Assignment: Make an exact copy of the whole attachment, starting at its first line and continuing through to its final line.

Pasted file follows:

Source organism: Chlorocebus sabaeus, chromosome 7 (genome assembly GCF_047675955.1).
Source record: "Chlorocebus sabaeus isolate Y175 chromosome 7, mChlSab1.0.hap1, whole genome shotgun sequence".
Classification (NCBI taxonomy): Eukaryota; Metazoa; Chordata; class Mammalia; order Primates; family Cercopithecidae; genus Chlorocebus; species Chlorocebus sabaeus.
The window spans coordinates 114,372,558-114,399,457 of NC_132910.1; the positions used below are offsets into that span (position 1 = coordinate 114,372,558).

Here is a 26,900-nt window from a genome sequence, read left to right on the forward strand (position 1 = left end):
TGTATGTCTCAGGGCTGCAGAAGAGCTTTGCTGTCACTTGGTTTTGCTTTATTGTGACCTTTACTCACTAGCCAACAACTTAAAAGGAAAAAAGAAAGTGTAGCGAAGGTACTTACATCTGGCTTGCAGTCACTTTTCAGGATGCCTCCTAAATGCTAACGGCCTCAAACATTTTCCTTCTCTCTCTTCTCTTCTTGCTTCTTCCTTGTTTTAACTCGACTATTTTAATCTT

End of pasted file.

Source organism: Chlorocebus sabaeus, chromosome 7 (genome assembly GCF_047675955.1).
Source record: "Chlorocebus sabaeus isolate Y175 chromosome 7, mChlSab1.0.hap1, whole genome shotgun sequence".
Classification (NCBI taxonomy): Eukaryota; Metazoa; Chordata; class Mammalia; order Primates; family Cercopithecidae; genus Chlorocebus; species Chlorocebus sabaeus.
The window spans coordinates 114,372,558-114,399,457 of NC_132910.1; the positions used below are offsets into that span (position 1 = coordinate 114,372,558).

Here is a 26,900-nt window from a genome sequence, read left to right on the forward strand (position 1 = left end):
TGTATGTCTCAGGGCTGCAGAAGAGCTTTGCTGTCACTTGGTTTTGCTTTATTGTGACCTTTACTCACTAGCCAACAACTTAAAAGGAAAAAAGAAAGTGTAGCGAAGGTACTTACATCTGGCTTGCAGTCACTTTTCAGGATGCCTCCTAAATGCTAACGGCCTCAAACATTTTCCTTCTCTCTCTTCTCTTCTTGCTTCTTCCTTGTTTTAACTCGACTATTTTAATCTT